Sentiment was too bullish, as a result of the big move after the September 11th attacks. The market had gotten ahead of itself, so he did not think the current price was sustainable. And in that kind of scenario, a re-test of support in his view was likely. And he was right.
The conclusion is that last week’s downdraft in the gold price can be explained by something other than price manipulation. Normal market forces can explain it. At least that is the conclusion by a top commodity trader.
I don’t disagree with that view, and I’m not just making that statement because we are looking back at last week with hindsight. I allowed for that possibility. How?
When I put these letters together, I have to try looking two to three weeks in advance. I must allow for all reasonable contingencies, while still focusing on the major trend. And I thought that another dip into the $280’s was possible within its major uptrend. Put another way, I sensed that it was possible the market had gotten ahead of itself. There were a number of reasons for this observation, but they all came back to the point that bullish sentiment was indeed running high.
So in Letter No. 292 published on October 1st, I left our stop-out point at $278.50. That level was well below where the market was trading at the time.
Given that the market was over $290 when I wrote that letter, a normal stop for me with the big position that we are carrying at the moment would have been in the high $280’s. But as readers know, I don’t play for the short-term trends in these letters. I play for the trends that last several weeks or a few months, and I attack these trends the same way.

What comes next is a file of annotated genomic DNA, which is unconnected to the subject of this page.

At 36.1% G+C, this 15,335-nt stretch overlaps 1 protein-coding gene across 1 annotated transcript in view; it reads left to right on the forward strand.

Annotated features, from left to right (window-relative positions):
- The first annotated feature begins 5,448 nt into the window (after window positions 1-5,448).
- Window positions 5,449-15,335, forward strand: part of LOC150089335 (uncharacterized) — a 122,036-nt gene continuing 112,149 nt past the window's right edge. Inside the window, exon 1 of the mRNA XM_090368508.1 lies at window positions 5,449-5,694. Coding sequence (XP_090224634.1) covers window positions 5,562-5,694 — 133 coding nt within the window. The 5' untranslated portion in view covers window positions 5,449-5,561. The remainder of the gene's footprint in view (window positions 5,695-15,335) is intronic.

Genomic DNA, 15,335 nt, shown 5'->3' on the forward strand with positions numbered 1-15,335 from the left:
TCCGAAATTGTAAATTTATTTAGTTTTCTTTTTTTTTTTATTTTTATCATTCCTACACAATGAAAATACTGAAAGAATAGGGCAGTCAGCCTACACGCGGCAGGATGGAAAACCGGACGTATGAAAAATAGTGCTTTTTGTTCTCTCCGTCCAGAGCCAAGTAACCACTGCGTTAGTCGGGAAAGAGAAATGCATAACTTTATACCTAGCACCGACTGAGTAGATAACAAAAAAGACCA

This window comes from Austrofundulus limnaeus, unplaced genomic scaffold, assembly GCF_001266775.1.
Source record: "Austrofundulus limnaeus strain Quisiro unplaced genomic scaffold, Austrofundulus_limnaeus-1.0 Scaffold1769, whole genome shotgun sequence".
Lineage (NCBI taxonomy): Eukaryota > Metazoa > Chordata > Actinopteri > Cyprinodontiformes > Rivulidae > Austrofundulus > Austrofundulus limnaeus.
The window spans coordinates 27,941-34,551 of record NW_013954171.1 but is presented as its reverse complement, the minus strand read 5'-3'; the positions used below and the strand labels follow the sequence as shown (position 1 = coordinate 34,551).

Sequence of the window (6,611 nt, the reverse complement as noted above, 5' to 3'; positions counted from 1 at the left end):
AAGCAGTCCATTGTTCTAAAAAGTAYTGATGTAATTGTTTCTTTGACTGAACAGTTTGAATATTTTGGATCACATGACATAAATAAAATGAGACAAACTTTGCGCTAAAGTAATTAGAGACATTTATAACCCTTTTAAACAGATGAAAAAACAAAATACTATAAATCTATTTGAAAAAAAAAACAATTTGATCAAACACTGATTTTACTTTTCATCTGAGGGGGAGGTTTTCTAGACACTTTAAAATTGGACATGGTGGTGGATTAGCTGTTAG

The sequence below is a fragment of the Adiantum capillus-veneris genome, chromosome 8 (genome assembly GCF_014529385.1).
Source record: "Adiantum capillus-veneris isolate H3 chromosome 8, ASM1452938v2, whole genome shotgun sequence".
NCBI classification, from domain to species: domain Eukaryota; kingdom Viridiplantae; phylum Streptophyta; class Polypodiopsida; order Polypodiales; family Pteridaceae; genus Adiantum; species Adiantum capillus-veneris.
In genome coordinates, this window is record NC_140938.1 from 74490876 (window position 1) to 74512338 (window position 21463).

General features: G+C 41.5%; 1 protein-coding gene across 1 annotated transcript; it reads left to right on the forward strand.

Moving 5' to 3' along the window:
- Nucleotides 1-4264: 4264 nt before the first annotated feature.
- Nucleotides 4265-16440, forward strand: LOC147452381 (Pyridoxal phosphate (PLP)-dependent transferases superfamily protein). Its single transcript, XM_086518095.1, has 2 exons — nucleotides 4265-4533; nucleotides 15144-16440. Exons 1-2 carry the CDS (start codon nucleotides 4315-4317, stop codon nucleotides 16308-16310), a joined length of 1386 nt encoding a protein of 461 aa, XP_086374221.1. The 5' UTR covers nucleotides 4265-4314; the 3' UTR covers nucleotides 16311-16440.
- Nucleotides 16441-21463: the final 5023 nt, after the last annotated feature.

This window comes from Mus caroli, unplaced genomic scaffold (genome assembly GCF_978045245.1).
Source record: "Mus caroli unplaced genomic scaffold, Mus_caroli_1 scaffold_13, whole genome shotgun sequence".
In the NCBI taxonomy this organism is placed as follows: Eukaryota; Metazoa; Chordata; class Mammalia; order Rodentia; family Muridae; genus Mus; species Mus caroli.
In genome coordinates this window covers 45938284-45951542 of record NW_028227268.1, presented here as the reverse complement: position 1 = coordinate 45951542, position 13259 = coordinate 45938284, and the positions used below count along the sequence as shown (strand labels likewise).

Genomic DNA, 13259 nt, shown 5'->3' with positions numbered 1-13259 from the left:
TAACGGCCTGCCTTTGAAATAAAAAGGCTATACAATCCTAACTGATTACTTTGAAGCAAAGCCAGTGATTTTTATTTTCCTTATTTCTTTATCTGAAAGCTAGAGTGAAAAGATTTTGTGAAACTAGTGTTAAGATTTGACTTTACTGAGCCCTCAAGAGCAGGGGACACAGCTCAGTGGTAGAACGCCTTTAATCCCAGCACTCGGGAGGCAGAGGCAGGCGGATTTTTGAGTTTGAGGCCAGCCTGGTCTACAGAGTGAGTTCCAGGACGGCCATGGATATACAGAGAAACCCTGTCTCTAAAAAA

We build up a big position, like we have currently, and then try to hold on to that position as we try to ride the trend higher. Notice that I have put the word “try” in that previous sentence a couple of times and purposefully so – it is never easy trading markets, so all we can do is ‘try’ our best.
So in the discussions with my commodity-trading friend, I was to a certain extent playing devil’s advocate. He was drawing out my thinking, and I was drawing out his. The only difference was the near certainty to which he thought that gold would drop back into the $280’s. In contrast, to me it was far from certain; it was only a probability.
Maybe the shorts were indeed trying to manipulate the gold price and keep it below $292, and maybe they weren’t. These details don’t really matter in the short-term.
What does matter is that the days of the manipulators are numbered. As gold inches higher from the base that it established this summer, we are getting very close to the point where $292 will be taken out, launching a new uptrend in the gold price. But how much longer will it take before this uptrend begins?
After the failure under $292 in May, gold consolidated for about two months, and even dropped all the way back into the $260’s. This time I expect that gold will only take two weeks to consolidate, and I don’t expect gold to drop back below $280.
If gold does move below $280, it will be an indication that all is not right. And for that reason, we have a stop. We all know that no matter how hard we may try – there’s that word again – to read the markets correctly, there are no guarantees when it comes to the future or the ability to predict how any market will move.
Success in commodity trading comes not from predicting the future, but being able to take positions and ride the major trends until it is time to get out of the position because the trend has changed. Building and carrying positions in accordance with this strategy is the basic objective of the newsletter.